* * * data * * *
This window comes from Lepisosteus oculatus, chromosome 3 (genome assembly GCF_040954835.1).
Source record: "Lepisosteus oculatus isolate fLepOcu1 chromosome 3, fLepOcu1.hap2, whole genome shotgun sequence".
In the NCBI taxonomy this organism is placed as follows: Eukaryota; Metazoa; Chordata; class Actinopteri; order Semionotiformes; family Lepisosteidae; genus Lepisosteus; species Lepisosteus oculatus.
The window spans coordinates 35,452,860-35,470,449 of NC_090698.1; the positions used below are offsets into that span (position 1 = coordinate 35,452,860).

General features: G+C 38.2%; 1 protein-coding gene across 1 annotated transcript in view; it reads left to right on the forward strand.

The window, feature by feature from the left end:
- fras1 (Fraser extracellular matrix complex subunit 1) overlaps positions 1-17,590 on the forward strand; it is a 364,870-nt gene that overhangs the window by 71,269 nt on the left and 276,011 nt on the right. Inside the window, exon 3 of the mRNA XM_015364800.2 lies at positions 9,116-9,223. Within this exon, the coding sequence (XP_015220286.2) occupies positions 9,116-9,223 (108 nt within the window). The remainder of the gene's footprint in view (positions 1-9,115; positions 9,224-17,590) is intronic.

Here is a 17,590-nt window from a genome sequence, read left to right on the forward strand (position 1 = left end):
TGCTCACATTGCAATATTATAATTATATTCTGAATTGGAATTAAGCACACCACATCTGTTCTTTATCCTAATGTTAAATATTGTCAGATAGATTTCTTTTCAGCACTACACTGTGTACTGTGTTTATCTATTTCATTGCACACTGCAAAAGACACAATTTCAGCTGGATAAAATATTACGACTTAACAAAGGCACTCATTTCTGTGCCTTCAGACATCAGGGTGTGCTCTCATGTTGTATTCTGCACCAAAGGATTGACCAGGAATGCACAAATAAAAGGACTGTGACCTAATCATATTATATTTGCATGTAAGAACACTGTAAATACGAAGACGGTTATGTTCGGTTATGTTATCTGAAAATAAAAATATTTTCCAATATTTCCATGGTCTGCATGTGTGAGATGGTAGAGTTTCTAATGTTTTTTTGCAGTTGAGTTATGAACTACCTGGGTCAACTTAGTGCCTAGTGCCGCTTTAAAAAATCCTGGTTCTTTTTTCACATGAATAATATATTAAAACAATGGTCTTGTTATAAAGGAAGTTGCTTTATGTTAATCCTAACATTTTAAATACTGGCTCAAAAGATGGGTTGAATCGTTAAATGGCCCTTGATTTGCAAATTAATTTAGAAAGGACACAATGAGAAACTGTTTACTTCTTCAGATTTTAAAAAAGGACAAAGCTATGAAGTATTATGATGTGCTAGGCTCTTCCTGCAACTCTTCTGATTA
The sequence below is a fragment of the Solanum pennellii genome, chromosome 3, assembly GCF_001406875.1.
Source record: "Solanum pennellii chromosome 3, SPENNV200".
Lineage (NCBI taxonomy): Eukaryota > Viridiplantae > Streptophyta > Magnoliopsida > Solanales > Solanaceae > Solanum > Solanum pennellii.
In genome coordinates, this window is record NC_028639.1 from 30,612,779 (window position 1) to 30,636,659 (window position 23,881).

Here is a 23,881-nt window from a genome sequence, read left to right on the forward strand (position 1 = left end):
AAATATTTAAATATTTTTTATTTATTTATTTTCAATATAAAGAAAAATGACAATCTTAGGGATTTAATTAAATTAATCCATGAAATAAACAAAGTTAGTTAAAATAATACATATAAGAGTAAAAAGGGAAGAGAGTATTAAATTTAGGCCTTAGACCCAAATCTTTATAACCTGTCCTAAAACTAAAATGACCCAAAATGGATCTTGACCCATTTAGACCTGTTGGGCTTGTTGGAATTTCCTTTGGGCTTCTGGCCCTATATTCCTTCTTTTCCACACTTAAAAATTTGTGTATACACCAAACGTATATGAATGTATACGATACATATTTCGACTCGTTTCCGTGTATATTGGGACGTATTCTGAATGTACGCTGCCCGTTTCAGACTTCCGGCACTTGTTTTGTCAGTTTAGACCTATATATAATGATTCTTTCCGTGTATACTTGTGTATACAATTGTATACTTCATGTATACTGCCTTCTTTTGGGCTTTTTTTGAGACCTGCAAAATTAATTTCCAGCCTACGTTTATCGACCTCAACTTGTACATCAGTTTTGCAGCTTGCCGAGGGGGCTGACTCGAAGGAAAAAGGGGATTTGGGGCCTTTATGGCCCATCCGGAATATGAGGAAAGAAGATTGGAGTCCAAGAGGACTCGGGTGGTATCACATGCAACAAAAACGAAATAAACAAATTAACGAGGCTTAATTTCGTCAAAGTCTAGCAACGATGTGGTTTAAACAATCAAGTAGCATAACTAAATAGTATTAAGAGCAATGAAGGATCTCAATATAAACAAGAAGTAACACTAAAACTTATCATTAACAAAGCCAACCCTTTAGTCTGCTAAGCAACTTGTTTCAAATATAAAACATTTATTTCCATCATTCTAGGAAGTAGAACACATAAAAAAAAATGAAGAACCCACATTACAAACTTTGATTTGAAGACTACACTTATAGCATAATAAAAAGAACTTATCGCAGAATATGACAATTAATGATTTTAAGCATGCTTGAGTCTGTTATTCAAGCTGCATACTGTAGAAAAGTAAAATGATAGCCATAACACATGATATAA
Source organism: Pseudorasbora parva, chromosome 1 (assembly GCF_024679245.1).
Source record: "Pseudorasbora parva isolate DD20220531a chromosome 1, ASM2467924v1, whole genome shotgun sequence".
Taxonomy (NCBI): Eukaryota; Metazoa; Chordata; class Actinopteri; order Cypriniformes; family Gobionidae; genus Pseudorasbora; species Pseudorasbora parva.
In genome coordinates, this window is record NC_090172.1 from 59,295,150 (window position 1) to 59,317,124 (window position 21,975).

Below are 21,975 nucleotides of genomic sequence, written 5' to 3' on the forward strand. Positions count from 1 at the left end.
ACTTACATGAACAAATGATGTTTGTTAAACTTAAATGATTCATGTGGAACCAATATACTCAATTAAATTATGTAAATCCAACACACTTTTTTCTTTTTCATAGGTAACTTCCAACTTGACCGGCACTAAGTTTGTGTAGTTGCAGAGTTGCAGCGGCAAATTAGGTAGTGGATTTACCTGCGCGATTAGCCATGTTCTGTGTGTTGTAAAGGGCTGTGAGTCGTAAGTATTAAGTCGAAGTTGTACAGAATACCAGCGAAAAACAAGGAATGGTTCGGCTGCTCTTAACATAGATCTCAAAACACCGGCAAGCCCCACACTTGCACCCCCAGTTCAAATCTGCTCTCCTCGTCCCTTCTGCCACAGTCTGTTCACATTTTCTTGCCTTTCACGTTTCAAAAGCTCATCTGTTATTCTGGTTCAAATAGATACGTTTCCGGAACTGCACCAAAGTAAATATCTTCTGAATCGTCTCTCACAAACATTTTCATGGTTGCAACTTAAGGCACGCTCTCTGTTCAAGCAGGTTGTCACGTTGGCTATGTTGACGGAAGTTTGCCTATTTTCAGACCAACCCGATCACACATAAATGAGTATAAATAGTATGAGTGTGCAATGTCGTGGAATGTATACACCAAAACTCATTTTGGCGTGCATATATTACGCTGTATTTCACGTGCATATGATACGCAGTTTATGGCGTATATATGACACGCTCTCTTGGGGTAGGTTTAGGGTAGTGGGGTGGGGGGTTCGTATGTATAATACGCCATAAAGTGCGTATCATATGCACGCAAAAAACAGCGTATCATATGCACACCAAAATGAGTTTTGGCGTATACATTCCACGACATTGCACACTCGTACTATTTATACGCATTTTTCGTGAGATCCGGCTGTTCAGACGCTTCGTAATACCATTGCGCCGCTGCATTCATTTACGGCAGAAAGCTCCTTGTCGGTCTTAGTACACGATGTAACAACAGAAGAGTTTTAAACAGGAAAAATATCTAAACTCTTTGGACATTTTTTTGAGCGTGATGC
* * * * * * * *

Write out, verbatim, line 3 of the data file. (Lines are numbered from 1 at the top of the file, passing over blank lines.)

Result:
In the NCBI taxonomy this organism is placed as follows: Eukaryota; Metazoa; Chordata; class Actinopteri; order Semionotiformes; family Lepisosteidae; genus Lepisosteus; species Lepisosteus oculatus.